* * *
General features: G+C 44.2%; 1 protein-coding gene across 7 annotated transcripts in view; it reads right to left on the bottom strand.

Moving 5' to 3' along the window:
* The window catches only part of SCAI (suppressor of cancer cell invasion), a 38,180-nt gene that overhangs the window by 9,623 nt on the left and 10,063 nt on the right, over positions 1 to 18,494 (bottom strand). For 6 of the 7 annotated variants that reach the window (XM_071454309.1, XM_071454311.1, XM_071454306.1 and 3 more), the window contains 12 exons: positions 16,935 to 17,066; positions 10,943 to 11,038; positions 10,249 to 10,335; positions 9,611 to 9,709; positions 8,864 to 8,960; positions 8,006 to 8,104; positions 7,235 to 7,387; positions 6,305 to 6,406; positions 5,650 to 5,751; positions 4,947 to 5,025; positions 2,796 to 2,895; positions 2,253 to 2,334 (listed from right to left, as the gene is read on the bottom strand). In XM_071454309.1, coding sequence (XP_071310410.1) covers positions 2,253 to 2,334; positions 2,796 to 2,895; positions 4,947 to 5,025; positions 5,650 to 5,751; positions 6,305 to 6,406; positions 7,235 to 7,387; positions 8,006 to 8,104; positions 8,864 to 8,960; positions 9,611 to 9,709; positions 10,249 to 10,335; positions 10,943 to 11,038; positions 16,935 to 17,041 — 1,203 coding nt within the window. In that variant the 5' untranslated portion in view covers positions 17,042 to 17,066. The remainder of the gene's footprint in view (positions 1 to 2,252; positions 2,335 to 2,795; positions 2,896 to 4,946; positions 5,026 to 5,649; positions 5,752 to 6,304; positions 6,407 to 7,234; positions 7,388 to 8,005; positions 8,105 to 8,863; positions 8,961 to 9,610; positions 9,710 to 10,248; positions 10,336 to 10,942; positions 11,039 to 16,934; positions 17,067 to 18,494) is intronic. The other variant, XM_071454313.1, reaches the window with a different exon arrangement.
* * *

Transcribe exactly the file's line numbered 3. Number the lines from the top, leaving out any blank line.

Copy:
* The window catches only part of SCAI (suppressor of cancer cell invasion), a 38,180-nt gene that overhangs the window by 9,623 nt on the left and 10,063 nt on the right, over positions 1 to 18,494 (bottom strand). For 6 of the 7 annotated variants that reach the window (XM_071454309.1, XM_071454311.1, XM_071454306.1 and 3 more), the window contains 12 exons: positions 16,935 to 17,066; positions 10,943 to 11,038; positions 10,249 to 10,335; positions 9,611 to 9,709; positions 8,864 to 8,960; positions 8,006 to 8,104; positions 7,235 to 7,387; positions 6,305 to 6,406; positions 5,650 to 5,751; positions 4,947 to 5,025; positions 2,796 to 2,895; positions 2,253 to 2,334 (listed from right to left, as the gene is read on the bottom strand). In XM_071454309.1, coding sequence (XP_071310410.1) covers positions 2,253 to 2,334; positions 2,796 to 2,895; positions 4,947 to 5,025; positions 5,650 to 5,751; positions 6,305 to 6,406; positions 7,235 to 7,387; positions 8,006 to 8,104; positions 8,864 to 8,960; positions 9,611 to 9,709; positions 10,249 to 10,335; positions 10,943 to 11,038; positions 16,935 to 17,041 — 1,203 coding nt within the window. In that variant the 5' untranslated portion in view covers positions 17,042 to 17,066. The remainder of the gene's footprint in view (positions 1 to 2,252; positions 2,335 to 2,795; positions 2,896 to 4,946; positions 5,026 to 5,649; positions 5,752 to 6,304; positions 6,407 to 7,234; positions 7,388 to 8,005; positions 8,105 to 8,863; positions 8,961 to 9,610; positions 9,710 to 10,248; positions 10,336 to 10,942; positions 11,039 to 16,934; positions 17,067 to 18,494) is intronic. The other variant, XM_071454313.1, reaches the window with a different exon arrangement.